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COONSKIN (1975)

American live action/animated crime film written and directed by Ralph Bakshi, about an African American rabbitfox, and bear who rise to the top of the organized crime racket in Harlem, encountering corrupt law enforcementcon artists, and the Mafia. The film, which combines live-action with animation, stars Philip ThomasCharles GordoneBarry White, and Scatman Crothers, all of whom appear in both live-action and animated sequences. 

Why was it forgotten?: INITIALLY THOUGHT TO BE RACIST AND AT THIS POINT IS MORE OF AN ART FILM RATHER THAN AN ENTERTAINING FILM.

This is one of the big ones folks, one of the most prolific of forgotten animated films. A cult hit by legendary animation god, Ralph Bakshi that is unmatched by any other animated film in its style or its portrayal of its subject matter.

I could do a whole week dedicated to the works of this animator but I feel I should spotlight one of his works sooner rather than later. Why not rush in, guns a-blazing with one of his most controversial and personal of films, Coonskin.

Now with that title, and this trailer I shouldn’t have to explain why the film was met with a mountain of controversy both pre-and-post-release. I shouldn’t, but I will. The movie shows a massive amount of depictions of “black” characters as violent gangsters, con-men, sociopathic monsters, drug addicts, etc, etc and doesn’t shy away from blackface caricatures, and stereotypes that have aided in marginalizing Blacks in America for several decades. 

Some people out there will argue that even though Bakshi grown up in the epicenter of Harlem, New York during the time of segregation in America, lived and worked with Black Americans his whole life, specifically wanted black artists, animators, and voice actors that the film is bad for showing such imagery.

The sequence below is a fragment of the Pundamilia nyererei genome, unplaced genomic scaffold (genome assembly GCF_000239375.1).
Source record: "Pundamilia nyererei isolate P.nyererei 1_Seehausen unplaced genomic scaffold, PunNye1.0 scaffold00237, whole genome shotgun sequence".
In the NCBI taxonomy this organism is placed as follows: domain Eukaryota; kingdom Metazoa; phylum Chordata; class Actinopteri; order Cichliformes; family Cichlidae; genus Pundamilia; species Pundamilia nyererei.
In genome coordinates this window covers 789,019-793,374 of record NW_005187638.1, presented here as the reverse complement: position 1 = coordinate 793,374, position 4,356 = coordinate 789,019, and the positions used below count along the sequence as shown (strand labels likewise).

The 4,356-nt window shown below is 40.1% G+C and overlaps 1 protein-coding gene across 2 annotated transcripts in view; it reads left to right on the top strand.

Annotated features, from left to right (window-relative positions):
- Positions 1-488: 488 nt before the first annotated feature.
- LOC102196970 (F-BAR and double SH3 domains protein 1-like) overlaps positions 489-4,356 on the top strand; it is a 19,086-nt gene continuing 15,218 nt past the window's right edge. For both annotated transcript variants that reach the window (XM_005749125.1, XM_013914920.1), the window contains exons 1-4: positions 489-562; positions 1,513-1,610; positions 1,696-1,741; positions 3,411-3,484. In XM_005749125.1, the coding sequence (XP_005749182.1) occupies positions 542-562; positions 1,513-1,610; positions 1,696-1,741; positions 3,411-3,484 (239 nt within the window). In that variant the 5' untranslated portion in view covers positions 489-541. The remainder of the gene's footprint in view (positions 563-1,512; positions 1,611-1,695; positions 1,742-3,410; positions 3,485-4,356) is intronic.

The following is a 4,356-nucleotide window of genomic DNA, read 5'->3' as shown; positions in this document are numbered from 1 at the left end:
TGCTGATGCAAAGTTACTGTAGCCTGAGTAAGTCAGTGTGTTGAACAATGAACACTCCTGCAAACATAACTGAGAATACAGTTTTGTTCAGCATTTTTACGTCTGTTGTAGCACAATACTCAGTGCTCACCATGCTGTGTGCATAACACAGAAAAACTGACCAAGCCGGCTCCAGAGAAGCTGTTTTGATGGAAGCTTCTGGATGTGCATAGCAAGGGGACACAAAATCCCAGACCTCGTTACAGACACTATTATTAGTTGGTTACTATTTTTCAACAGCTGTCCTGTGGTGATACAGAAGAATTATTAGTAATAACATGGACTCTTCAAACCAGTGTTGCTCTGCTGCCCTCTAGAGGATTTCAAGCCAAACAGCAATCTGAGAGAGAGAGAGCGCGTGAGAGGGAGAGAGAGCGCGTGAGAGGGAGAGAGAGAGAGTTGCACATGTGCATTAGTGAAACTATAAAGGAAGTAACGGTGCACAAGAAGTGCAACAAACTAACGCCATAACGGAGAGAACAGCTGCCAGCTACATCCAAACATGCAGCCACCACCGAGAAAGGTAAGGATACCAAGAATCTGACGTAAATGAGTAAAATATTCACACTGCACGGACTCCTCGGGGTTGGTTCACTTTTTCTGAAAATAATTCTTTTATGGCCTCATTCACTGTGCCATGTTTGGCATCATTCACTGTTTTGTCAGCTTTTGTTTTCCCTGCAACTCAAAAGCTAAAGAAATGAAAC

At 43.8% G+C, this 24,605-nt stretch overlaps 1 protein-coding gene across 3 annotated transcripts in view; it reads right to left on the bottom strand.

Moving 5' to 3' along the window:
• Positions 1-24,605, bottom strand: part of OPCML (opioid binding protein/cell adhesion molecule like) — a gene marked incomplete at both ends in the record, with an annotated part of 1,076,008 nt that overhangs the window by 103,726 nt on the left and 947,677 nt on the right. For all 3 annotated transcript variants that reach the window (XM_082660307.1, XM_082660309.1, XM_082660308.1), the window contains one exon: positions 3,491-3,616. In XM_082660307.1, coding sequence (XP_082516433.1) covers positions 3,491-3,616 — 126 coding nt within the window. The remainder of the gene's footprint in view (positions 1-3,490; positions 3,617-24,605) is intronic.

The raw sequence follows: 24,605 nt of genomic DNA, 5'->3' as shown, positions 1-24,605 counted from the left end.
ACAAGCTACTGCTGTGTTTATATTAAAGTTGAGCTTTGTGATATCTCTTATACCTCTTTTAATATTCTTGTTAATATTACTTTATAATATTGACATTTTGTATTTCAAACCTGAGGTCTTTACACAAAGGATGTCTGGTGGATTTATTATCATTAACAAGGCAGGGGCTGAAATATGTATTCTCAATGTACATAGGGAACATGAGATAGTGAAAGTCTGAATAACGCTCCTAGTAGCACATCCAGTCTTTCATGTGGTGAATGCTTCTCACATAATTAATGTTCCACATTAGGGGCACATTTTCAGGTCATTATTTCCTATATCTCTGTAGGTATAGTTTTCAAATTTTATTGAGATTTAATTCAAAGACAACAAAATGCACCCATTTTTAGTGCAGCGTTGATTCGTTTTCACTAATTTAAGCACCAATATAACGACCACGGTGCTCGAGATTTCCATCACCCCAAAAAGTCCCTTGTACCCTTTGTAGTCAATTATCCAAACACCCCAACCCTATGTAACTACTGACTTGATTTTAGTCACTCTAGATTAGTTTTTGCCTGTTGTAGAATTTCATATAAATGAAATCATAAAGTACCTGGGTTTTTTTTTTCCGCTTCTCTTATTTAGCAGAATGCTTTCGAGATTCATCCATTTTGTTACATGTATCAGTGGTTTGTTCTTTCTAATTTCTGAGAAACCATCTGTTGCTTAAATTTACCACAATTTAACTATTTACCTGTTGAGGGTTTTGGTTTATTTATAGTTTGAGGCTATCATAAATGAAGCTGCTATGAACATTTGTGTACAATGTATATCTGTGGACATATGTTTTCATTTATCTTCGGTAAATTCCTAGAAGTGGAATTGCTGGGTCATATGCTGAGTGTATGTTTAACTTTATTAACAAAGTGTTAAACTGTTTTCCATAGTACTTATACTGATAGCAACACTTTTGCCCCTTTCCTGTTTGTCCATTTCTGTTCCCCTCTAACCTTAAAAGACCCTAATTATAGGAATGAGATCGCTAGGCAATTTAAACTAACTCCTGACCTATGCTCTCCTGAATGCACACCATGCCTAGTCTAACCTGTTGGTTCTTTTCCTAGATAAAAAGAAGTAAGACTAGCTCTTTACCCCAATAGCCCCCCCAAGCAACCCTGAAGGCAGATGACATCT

Even if it’s all presented in a satirical way (which it is), it’s still bad to show these caricatures and black characters acting in a stereotypical way because it only helps to reinforce those stereotypes and keep them alive. That’s pretty nonsensical since the entire point of the movie is to show that these types of things manufactured by Hollywood and ingrained in the popular culture are bad. They’re thrown in your face in a way that’s striking and horrible and you can’t believe it exists, or that such a thing was ever ok. Its meant to be raw, gritty, and spit in the face of White America that doesn’t know what Blacks have had to contend with and what their culture has been forced to be like.

Then again, nobody is really depicted in a positive light; White people in this movie are stereotyped, Gays, and Jews are HEAVILY stereotyped, and cops… well, cops are cops, ain’t no changing that.

Despite the controversy, and how it received a limited release it became a cult classic among animation fans and is heralded by Bakshi as one of his best works, if not his best work.

Nowadays– in all honesty while the film should be watched by everyone as a genius work of satire, it’s more on the artistic side rather than the entertaining side. Bakshi is one of those directors who is in love with his rough and gritty style and loves to linger on his visuals for the audience to absorb.  In every one of his movies he has this problem with pacing; drawing out some scenes that look great or are meant to convey a message. Other scenes just kind of get zipped past or don’t have much to them, making the movies feel longer than they actually are.

This makes his movies, particularly Coonskin more along the lines of something to be enjoyed for the art rather than the story, which isn’t a bad thing but kind of kills rewatchability.